Prior to this week`s discussions in the IMO „Working Group“ on SERRE GAZ, countries had the opportunity to offer their vision of the ThG strategy for shipping. The working group will report to the Marine Environment Protection Committee (MEPC) 72″ more formally next week, before a final agreement is reached. Many countries agree – in theory at least – to align shipping emissions with the Paris Agreement. The „Tony de Brum“ declaration, issued last December and signed by 44 countries, calls on the maritime sector to take „urgent measures“ to help achieve the 2C and 1.5C targets in Paris. VesselMan has signed a long-term agreement with BOURBON to provide cloud-based project management software. BURBON is a marginal maritime service provider in the offshore oil and gas industry and operates in 44 countries with a modern and standardised fleet of 458 vessels. The agreement is followed by a six-month review and review. In April 2018, IMO agreed on a draft greenhouse gas strategy for shipping, which requires shipping to reduce its emissions by at least 50% from 2008 by 2050, while pledging to eliminate them as soon as possible. It was agreed that by 2030, the coal intensity of international shipping should decrease by at least 40% with an average reduction in CO2 emissions per transport in the international maritime sector, with the effort expected to reach 70% by 2050 compared to 2008.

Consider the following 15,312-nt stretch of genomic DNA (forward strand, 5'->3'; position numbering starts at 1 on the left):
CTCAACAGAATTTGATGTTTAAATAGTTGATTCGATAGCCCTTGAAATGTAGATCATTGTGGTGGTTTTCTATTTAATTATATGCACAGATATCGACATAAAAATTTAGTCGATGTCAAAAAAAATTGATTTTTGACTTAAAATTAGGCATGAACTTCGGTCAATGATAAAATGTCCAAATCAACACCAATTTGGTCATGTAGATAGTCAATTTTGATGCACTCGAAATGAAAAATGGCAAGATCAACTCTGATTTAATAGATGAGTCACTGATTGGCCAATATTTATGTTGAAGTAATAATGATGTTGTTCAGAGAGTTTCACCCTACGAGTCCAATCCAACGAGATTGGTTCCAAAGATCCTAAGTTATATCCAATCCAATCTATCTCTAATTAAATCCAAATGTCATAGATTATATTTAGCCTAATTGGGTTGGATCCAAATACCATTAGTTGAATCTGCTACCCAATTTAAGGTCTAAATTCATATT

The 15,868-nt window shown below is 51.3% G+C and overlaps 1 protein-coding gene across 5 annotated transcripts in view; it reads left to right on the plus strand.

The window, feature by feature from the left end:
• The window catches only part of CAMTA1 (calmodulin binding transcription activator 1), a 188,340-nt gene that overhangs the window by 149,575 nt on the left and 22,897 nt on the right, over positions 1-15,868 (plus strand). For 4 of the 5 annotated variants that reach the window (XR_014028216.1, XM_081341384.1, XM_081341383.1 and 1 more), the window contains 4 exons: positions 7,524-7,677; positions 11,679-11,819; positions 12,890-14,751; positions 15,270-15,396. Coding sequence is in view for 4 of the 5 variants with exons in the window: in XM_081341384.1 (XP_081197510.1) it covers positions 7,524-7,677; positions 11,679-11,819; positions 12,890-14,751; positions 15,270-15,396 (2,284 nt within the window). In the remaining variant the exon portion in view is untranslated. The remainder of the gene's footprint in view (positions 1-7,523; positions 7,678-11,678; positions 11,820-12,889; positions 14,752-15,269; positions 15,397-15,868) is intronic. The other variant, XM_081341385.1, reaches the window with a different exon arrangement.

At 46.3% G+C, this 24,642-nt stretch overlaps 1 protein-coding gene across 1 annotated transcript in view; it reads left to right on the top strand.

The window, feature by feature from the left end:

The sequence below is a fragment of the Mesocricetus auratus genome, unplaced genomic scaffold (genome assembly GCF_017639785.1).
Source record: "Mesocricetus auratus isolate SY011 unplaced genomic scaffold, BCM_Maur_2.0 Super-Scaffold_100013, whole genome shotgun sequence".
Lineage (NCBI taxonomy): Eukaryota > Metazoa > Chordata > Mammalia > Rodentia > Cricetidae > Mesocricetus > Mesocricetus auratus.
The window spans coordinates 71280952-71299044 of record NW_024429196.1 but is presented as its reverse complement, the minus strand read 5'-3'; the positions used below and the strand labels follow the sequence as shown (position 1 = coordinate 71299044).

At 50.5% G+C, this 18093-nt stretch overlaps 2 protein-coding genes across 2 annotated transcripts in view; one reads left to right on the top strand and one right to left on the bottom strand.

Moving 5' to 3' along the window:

EU Member States, including the UNITED Kingdom, have voted in favour of a „70-100%“ reduction in emissions by 2050 and a 90% reduction in the intensity of maritime transport. Much of the debate within IMO is about the extent to which the decarbonisation of shipping can stagnate and how quickly it is possible. Last week, a report by the International Transport Forum and the Organisation for Economic Co-operation and Development (OECD) indicated that international shipping could be almost entirely decarbonised by 2035, with maximum deployment of known technologies. This is the same target year that the Marshall Islands pushed towards IMO. At the meeting of the International Maritime Organization (IMO) in London, a concrete target for emissions from navigation will be set in the coming decades.